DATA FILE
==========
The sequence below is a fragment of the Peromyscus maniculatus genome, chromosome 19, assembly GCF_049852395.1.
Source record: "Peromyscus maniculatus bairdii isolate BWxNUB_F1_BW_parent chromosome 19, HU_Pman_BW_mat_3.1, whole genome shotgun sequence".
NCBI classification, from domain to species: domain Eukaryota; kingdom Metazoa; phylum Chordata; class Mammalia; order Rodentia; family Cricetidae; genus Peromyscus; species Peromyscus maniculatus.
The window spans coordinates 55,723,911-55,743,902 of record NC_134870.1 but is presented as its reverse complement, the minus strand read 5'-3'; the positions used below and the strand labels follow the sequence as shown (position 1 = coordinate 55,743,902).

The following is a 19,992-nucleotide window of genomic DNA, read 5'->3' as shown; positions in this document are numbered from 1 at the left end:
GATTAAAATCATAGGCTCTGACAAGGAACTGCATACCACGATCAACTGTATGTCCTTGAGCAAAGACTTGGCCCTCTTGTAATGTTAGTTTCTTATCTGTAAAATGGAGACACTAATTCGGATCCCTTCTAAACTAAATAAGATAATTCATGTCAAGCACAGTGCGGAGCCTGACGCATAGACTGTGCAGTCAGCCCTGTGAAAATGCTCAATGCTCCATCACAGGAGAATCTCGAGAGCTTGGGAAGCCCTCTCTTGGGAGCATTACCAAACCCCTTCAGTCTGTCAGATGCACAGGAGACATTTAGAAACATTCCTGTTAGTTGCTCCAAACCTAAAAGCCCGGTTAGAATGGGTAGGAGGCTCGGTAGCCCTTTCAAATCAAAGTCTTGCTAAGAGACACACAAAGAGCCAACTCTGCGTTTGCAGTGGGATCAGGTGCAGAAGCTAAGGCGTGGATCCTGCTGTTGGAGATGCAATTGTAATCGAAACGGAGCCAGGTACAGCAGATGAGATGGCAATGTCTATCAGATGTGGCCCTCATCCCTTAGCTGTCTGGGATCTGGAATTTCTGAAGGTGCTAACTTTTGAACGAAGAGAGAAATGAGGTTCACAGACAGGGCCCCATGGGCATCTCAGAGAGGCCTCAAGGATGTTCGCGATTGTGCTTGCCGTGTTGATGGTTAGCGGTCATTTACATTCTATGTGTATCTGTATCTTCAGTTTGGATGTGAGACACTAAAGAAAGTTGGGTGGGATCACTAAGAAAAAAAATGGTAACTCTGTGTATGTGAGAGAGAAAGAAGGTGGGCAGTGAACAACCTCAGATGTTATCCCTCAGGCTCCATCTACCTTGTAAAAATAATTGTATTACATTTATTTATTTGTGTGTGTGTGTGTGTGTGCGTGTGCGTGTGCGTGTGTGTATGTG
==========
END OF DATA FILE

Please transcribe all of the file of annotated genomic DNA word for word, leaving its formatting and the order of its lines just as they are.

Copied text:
The sequence below is a fragment of the Peromyscus maniculatus genome, chromosome 19, assembly GCF_049852395.1.
Source record: "Peromyscus maniculatus bairdii isolate BWxNUB_F1_BW_parent chromosome 19, HU_Pman_BW_mat_3.1, whole genome shotgun sequence".
NCBI classification, from domain to species: domain Eukaryota; kingdom Metazoa; phylum Chordata; class Mammalia; order Rodentia; family Cricetidae; genus Peromyscus; species Peromyscus maniculatus.
The window spans coordinates 55,723,911-55,743,902 of record NC_134870.1 but is presented as its reverse complement, the minus strand read 5'-3'; the positions used below and the strand labels follow the sequence as shown (position 1 = coordinate 55,743,902).

The following is a 19,992-nucleotide window of genomic DNA, read 5'->3' as shown; positions in this document are numbered from 1 at the left end:
GATTAAAATCATAGGCTCTGACAAGGAACTGCATACCACGATCAACTGTATGTCCTTGAGCAAAGACTTGGCCCTCTTGTAATGTTAGTTTCTTATCTGTAAAATGGAGACACTAATTCGGATCCCTTCTAAACTAAATAAGATAATTCATGTCAAGCACAGTGCGGAGCCTGACGCATAGACTGTGCAGTCAGCCCTGTGAAAATGCTCAATGCTCCATCACAGGAGAATCTCGAGAGCTTGGGAAGCCCTCTCTTGGGAGCATTACCAAACCCCTTCAGTCTGTCAGATGCACAGGAGACATTTAGAAACATTCCTGTTAGTTGCTCCAAACCTAAAAGCCCGGTTAGAATGGGTAGGAGGCTCGGTAGCCCTTTCAAATCAAAGTCTTGCTAAGAGACACACAAAGAGCCAACTCTGCGTTTGCAGTGGGATCAGGTGCAGAAGCTAAGGCGTGGATCCTGCTGTTGGAGATGCAATTGTAATCGAAACGGAGCCAGGTACAGCAGATGAGATGGCAATGTCTATCAGATGTGGCCCTCATCCCTTAGCTGTCTGGGATCTGGAATTTCTGAAGGTGCTAACTTTTGAACGAAGAGAGAAATGAGGTTCACAGACAGGGCCCCATGGGCATCTCAGAGAGGCCTCAAGGATGTTCGCGATTGTGCTTGCCGTGTTGATGGTTAGCGGTCATTTACATTCTATGTGTATCTGTATCTTCAGTTTGGATGTGAGACACTAAAGAAAGTTGGGTGGGATCACTAAGAAAAAAAATGGTAACTCTGTGTATGTGAGAGAGAAAGAAGGTGGGCAGTGAACAACCTCAGATGTTATCCCTCAGGCTCCATCTACCTTGTAAAAATAATTGTATTACATTTATTTATTTGTGTGTGTGTGTGTGTGTGCGTGTGCGTGTGCGTGTGTGTATGTG